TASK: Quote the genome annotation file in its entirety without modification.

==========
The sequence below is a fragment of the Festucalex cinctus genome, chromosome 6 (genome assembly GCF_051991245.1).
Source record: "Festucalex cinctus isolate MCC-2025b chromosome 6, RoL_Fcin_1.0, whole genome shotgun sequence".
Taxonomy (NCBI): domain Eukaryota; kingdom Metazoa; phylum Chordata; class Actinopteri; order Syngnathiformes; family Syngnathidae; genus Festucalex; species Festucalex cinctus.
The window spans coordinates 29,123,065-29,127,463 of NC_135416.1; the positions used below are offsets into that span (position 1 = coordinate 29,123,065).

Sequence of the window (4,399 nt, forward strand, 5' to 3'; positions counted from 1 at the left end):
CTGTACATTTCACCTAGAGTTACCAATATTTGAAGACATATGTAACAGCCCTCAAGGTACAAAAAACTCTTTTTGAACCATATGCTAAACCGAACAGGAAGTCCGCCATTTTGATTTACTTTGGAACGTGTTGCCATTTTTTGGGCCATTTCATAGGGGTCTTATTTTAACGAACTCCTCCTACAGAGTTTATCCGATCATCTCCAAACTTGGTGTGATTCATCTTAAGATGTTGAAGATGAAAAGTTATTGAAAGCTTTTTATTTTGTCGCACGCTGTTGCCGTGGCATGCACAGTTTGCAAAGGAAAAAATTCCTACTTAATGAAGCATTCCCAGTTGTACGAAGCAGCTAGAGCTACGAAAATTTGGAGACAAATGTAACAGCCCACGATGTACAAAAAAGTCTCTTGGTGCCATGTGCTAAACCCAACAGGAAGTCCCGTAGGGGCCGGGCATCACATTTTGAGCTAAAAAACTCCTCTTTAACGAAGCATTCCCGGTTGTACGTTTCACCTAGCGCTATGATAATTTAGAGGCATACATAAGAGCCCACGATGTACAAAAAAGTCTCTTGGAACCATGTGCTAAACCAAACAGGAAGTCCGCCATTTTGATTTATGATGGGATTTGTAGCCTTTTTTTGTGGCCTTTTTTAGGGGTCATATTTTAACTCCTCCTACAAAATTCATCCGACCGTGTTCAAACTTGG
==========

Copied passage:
The sequence below is a fragment of the Festucalex cinctus genome, chromosome 6 (genome assembly GCF_051991245.1).
Source record: "Festucalex cinctus isolate MCC-2025b chromosome 6, RoL_Fcin_1.0, whole genome shotgun sequence".
Taxonomy (NCBI): domain Eukaryota; kingdom Metazoa; phylum Chordata; class Actinopteri; order Syngnathiformes; family Syngnathidae; genus Festucalex; species Festucalex cinctus.
The window spans coordinates 29,123,065-29,127,463 of NC_135416.1; the positions used below are offsets into that span (position 1 = coordinate 29,123,065).

Sequence of the window (4,399 nt, forward strand, 5' to 3'; positions counted from 1 at the left end):
CTGTACATTTCACCTAGAGTTACCAATATTTGAAGACATATGTAACAGCCCTCAAGGTACAAAAAACTCTTTTTGAACCATATGCTAAACCGAACAGGAAGTCCGCCATTTTGATTTACTTTGGAACGTGTTGCCATTTTTTGGGCCATTTCATAGGGGTCTTATTTTAACGAACTCCTCCTACAGAGTTTATCCGATCATCTCCAAACTTGGTGTGATTCATCTTAAGATGTTGAAGATGAAAAGTTATTGAAAGCTTTTTATTTTGTCGCACGCTGTTGCCGTGGCATGCACAGTTTGCAAAGGAAAAAATTCCTACTTAATGAAGCATTCCCAGTTGTACGAAGCAGCTAGAGCTACGAAAATTTGGAGACAAATGTAACAGCCCACGATGTACAAAAAAGTCTCTTGGTGCCATGTGCTAAACCCAACAGGAAGTCCCGTAGGGGCCGGGCATCACATTTTGAGCTAAAAAACTCCTCTTTAACGAAGCATTCCCGGTTGTACGTTTCACCTAGCGCTATGATAATTTAGAGGCATACATAAGAGCCCACGATGTACAAAAAAGTCTCTTGGAACCATGTGCTAAACCAAACAGGAAGTCCGCCATTTTGATTTATGATGGGATTTGTAGCCTTTTTTTGTGGCCTTTTTTAGGGGTCATATTTTAACTCCTCCTACAAAATTCATCCGACCGTGTTCAAACTTGG